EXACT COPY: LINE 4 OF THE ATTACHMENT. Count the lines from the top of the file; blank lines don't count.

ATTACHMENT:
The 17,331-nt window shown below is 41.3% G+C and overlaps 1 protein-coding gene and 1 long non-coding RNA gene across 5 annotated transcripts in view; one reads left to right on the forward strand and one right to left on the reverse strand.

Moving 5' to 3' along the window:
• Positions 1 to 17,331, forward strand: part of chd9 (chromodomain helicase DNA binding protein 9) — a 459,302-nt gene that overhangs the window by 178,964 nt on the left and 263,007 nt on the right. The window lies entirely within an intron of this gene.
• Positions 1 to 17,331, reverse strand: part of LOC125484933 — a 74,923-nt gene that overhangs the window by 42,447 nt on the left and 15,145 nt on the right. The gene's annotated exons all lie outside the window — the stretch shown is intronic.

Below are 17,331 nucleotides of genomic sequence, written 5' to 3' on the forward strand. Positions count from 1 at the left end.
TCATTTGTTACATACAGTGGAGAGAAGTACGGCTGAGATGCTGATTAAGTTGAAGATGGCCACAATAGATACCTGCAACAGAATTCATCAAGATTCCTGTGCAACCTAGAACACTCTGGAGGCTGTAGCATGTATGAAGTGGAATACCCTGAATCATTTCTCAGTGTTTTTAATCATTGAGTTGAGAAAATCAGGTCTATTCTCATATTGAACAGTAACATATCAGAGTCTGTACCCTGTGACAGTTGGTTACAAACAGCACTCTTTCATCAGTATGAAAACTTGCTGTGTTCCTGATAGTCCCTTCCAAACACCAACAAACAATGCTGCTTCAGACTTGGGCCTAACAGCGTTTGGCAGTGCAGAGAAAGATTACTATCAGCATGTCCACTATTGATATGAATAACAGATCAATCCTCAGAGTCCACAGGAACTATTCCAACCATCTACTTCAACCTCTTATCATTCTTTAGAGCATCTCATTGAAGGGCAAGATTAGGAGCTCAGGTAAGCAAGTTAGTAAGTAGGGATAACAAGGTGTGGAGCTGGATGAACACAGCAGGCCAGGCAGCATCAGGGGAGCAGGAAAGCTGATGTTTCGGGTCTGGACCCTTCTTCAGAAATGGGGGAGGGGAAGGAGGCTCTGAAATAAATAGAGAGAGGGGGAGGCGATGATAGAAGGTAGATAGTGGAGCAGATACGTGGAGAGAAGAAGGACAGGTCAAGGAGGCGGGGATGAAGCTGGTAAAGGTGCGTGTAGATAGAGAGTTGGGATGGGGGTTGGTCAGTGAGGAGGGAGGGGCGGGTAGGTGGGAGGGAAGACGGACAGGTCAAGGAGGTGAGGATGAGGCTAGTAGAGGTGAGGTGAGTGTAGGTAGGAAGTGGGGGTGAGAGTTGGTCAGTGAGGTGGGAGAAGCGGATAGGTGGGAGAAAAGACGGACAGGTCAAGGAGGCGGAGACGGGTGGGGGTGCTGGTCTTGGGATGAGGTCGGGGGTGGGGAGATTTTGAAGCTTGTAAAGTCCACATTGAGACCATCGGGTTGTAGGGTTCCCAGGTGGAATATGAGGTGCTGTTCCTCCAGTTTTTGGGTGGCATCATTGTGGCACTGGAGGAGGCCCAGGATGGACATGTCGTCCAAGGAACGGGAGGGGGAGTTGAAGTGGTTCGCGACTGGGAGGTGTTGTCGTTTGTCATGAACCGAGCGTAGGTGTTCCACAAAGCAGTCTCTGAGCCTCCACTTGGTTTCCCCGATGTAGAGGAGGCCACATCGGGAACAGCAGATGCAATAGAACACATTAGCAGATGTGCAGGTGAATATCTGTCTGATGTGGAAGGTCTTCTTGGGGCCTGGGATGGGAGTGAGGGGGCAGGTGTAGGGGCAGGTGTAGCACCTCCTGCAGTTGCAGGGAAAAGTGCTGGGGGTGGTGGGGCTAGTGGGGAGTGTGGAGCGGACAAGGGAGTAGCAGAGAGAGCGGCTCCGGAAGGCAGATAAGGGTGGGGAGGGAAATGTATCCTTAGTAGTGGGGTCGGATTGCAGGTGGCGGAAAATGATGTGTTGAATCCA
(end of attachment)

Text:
• Positions 1 to 17,331, reverse strand: part of LOC125484933 — a 74,923-nt gene that overhangs the window by 42,447 nt on the left and 15,145 nt on the right. The gene's annotated exons all lie outside the window — the stretch shown is intronic.